Hate big box stores? Wal-Mart makes a play for you
Whether the focus has been on the chain's often-tacky merchandise, its tendency to stock its shelves with Chinese-made products, or its occasionally deplorable employee relations, Wal-Mart has been an easy symbol for brutal corporate slavemasters and commercialism gone amok.
Ironically, this fits beautifully with Wal-Mart's marketing model: Whereas one once had to search far and wide for examples of America's failings, the chain conveniently placed them all under one roof, transforming itself into a one-stop shop for cultural snobbery.
Cultural critiques, however, are a rich man's game, and the financial crisis has massively reduced the number of retail snobs who can afford to stand on principles. Wal-Mart's key demographic, people who are living from paycheck to paycheck, has recently grown by leaps and bounds, and the retailer is meeting its new customers with open arms.
One way that Wal-Mart is adjusting to its new patrons is by addressing the classic critique that its products are generally cheap and low-end.
As WalletPop's Laura Heller recently noted, the chain now features expanded offerings from companies like Dell, Palm, Apple, Danskin, and Kitchen Aid. For affluent (and formerly affluent) customers, these well-known names will be a comforting presence.
More importantly, when the economy recovers, the chain is hoping that its new customers will remember where the best deals are. The same goes for its much-touted Miley Cyrus/Max Azria clothing line, which combines a popular Wal-Mart retail icon with a high-end fashion designer.
One common complaint about Wal-Mart is that its tall, narrow aisles often convey the slightly threatening impression of a warehouse store or remainder shop. In an attempt to combat this disturbing feel, the retailers is experimenting with wider aisles and lower shelves. While this reduces its amount of retail space, it conveys a more attractive presentation to upscale customers. Wal-Mart is banking that the trade-off will ultimately prove profitable.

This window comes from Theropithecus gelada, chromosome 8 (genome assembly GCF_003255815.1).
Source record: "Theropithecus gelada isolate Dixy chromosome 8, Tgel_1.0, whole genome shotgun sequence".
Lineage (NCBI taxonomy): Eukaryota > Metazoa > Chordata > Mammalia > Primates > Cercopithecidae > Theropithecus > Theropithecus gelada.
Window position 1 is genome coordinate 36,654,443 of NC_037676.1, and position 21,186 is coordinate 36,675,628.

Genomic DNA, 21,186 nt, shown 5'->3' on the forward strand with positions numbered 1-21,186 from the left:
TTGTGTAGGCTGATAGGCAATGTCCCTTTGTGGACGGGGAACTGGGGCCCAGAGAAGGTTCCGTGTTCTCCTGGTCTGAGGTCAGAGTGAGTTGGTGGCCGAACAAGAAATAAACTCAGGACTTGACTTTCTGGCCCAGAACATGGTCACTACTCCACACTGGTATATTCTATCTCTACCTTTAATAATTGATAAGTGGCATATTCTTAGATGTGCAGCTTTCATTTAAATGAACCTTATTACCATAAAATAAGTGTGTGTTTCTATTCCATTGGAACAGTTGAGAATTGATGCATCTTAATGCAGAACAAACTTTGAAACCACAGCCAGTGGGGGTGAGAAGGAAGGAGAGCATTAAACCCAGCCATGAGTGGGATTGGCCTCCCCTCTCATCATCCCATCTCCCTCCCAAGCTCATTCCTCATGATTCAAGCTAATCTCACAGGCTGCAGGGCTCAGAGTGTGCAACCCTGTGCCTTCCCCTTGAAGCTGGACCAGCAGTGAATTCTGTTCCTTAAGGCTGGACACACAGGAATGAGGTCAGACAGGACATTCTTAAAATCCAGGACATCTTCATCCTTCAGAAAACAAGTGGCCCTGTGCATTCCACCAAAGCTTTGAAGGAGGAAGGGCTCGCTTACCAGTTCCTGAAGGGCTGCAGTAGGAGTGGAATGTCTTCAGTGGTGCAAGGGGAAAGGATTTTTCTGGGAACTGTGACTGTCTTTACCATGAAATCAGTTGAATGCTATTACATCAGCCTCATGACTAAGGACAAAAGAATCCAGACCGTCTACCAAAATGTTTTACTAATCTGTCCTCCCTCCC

While Wal-Mart is often cited as an example of capitalism at its worst, the chain is also a demonstration of capitalism at its best.
As any regular Wal-Mart shopper can attest, the company constantly adjusts its actions based on a single, simple bottom line: What sells stays, and what doesn't sell goes. Products are cycled through quickly, and shelf space is rapidly allocated to products that do well.
This, incidentally, also extends to policies: If good employee treatment ever becomes a customer priority, Wal-Mart will quickly work on turning into an exemplary employer. In the next few years, it will be interesting to see if the store's newly-minted customers will have an impact on its policies.